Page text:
It’s hard to believe we’re already in the middle of our first holiday season en famille! Arthur is going to be six months old next Wednesday (just writing that has me shaking my head in denial), and just one week after that will be his first Christmas.
Of course, we kicked it all off with a three-part Thanksgiving. Brian has two siblings, and since we are all coupled up that means there are a lot more family obligations to meet when the holidays rolled around. To compromise, my mother-in-law proposed a pre-Thanksgiving dinner with everyone in attendance – conveniently scheduled for the same day we met for family portraits. It was a fun evening, and Arthur enjoyed sitting in his high chair in the middle of the crowd. What he didn’t enjoy was being oh so close to all of the food without being able to eat it.
But guilty Thanksgiving wasn’t over.
We split Thanksgiving Day, spending the first half with my mom at her house and then traveling all together to my in-laws’ for Thanksgiving Part Deux. Both meals were delicious, but between noon and five that day we learned an important lesson:
It’s incredibly difficult to eat when a five-month-old is staring at your plate.
Poor Artie. Every time one of us lifted a bite to our mouths he would stare, and gape, and lean ever so slightly toward the table as if pleading for a taste. He wasn’t hungry, per se – he had a bottle right before we sat down – but he wanted that food more than he’s probably wanted anything in his half a year on the planet.
I had a somewhat difficult decision to make over the next couple of days. I read all of the books and listened to all of the advice that said “No food until six months!” but here was my baby, only weeks away from this threshold and clearly interested in trying the scrumptious goodies on our plate. I could stick to my guns and watch him grow progressively more upset, or I could pull out my blender and my baby food books and give him his first taste.
So, I fed him.
The Saturday after Thanksgiving I went to the store and picked up half a batch of pears. I made enough for a few days and fed him the small remainder to gauge his reaction. To say he loved them would be a horrible understatement; I think if I had given him the entire batch that night he would have inhaled it before a long tummyaching night. That was all the response I needed to know that for us, this was the right decision.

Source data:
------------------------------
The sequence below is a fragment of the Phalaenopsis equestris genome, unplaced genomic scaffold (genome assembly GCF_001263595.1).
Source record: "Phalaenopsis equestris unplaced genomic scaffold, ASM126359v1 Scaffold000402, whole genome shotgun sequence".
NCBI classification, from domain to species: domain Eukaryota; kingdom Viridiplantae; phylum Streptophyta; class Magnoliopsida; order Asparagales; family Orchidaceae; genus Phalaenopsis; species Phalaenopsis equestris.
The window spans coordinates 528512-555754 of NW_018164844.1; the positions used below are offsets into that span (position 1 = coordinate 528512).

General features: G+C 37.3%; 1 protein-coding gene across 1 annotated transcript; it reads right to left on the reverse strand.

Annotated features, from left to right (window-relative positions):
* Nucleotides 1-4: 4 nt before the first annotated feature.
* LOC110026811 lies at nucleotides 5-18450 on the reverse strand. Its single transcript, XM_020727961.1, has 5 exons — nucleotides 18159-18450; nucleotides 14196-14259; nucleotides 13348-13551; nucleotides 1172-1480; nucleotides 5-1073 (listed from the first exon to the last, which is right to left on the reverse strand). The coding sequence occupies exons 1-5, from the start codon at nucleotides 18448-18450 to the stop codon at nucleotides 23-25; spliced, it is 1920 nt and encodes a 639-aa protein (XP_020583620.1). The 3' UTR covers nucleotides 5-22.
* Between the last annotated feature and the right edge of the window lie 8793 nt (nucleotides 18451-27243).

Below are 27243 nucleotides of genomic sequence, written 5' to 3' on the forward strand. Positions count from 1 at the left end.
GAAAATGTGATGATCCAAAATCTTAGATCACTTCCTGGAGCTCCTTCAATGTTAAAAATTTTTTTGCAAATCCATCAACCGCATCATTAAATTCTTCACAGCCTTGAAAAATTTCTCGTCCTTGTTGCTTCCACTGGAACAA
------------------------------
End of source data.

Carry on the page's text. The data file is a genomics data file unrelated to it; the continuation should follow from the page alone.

We’re following the 3-day rule for introducing new foods. So far, Artie eats Bartlett pears, roasted sweet potatoes, and Honeycrisp apples in addition to a serving of single-grain oatmeal every morning. I don’t want to brag, but he is SUCH a good eater – not yet messy, very excited for each bite (he does try to help a little much sometimes!), and clear about being finished. Tomorrow night we are going to start peas, and I hope he likes them as much as I do.
Onward to Christmas. Everybody is thrilled to have a new baby to experience the magic of the season, though I’m sure a few pocketbooks are moaning at the extra outlay for presents. Fortunately, we were clear from the beginning that we don’t want to surround Arthur with piles of toys higher than he stands (with assistance), so this year we will have a few extra-special gifts with a handful of toys that I know he will use.
None of those gifts, though, will be from Santa.
Of all the parenting decisions we’ve made, this is the one that actually inspired pushback from a grandparent. See, I don’t remember a time when I ever believed there was a jolly old man who lived in the North Pole and delivered gifts to all the children in the world in one night. I understood “Santa” as the spirit of Christmas, giving and loving and joyful but not a real person. That is what I want to instill in my children, and to do that I want to avoid falling into the “presents from Santa” trap. It may become more difficult when he is old enough to ask questions, and if he expresses a belief in the persona of Santa then we will obviously tread lightly, but to me it feels inauthentic and dishonest to perpetuate the myth in that way – and one thing I never want to do is outright lie to my children.
So there will be no gifts from Santa to Arthur under our tree, and no explanations of how Santa knew at which house we would be celebrating Christmas this year. Instead there will only be love, and a few special toys from the real people who love him.
Merry whatever to whomever, wherever! Celebrate the season with love, joy, and openness.